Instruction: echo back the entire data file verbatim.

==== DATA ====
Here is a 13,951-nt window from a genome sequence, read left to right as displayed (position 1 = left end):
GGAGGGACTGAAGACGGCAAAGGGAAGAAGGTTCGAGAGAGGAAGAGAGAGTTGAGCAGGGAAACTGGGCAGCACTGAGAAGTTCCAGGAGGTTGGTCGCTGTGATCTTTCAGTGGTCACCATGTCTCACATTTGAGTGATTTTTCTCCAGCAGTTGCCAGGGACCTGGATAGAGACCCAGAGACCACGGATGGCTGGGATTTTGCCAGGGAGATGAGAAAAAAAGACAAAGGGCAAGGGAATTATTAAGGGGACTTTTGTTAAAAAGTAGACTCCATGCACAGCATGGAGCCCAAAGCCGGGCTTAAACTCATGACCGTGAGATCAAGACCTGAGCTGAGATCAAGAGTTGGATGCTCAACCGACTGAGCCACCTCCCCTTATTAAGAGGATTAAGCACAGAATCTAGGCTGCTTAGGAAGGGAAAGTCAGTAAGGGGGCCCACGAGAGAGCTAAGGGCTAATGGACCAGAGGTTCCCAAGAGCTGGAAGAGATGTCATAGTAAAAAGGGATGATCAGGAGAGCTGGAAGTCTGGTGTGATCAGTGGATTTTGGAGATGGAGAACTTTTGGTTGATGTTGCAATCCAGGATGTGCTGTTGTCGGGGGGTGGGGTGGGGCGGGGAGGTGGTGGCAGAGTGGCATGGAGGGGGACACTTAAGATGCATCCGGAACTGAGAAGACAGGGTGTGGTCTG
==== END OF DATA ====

Here is a 13,951-nt window from a genome sequence, read left to right as displayed (position 1 = left end):
GGAGGGACTGAAGACGGCAAAGGGAAGAAGGTTCGAGAGAGGAAGAGAGAGTTGAGCAGGGAAACTGGGCAGCACTGAGAAGTTCCAGGAGGTTGGTCGCTGTGATCTTTCAGTGGTCACCATGTCTCACATTTGAGTGATTTTTCTCCAGCAGTTGCCAGGGACCTGGATAGAGACCCAGAGACCACGGATGGCTGGGATTTTGCCAGGGAGATGAGAAAAAAAGACAAAGGGCAAGGGAATTATTAAGGGGACTTTTGTTAAAAAGTAGACTCCATGCACAGCATGGAGCCCAAAGCCGGGCTTAAACTCATGACCGTGAGATCAAGACCTGAGCTGAGATCAAGAGTTGGATGCTCAACCGACTGAGCCACCTCCCCTTATTAAGAGGATTAAGCACAGAATCTAGGCTGCTTAGGAAGGGAAAGTCAGTAAGGGGGCCCACGAGAGAGCTAAGGGCTAATGGACCAGAGGTTCCCAAGAGCTGGAAGAGATGTCATAGTAAAAAGGGATGATCAGGAGAGCTGGAAGTCTGGTGTGATCAGTGGATTTTGGAGATGGAGAACTTTTGGTTGATGTTGCAATCCAGGATGTGCTGTTGTCGGGGGGTGGGGTGGGGCGGGGAGGTGGTGGCAGAGTGGCATGGAGGGGGACACTTAAGATGCATCCGGAACTGAGAAGACAGGGTGTGGTCTG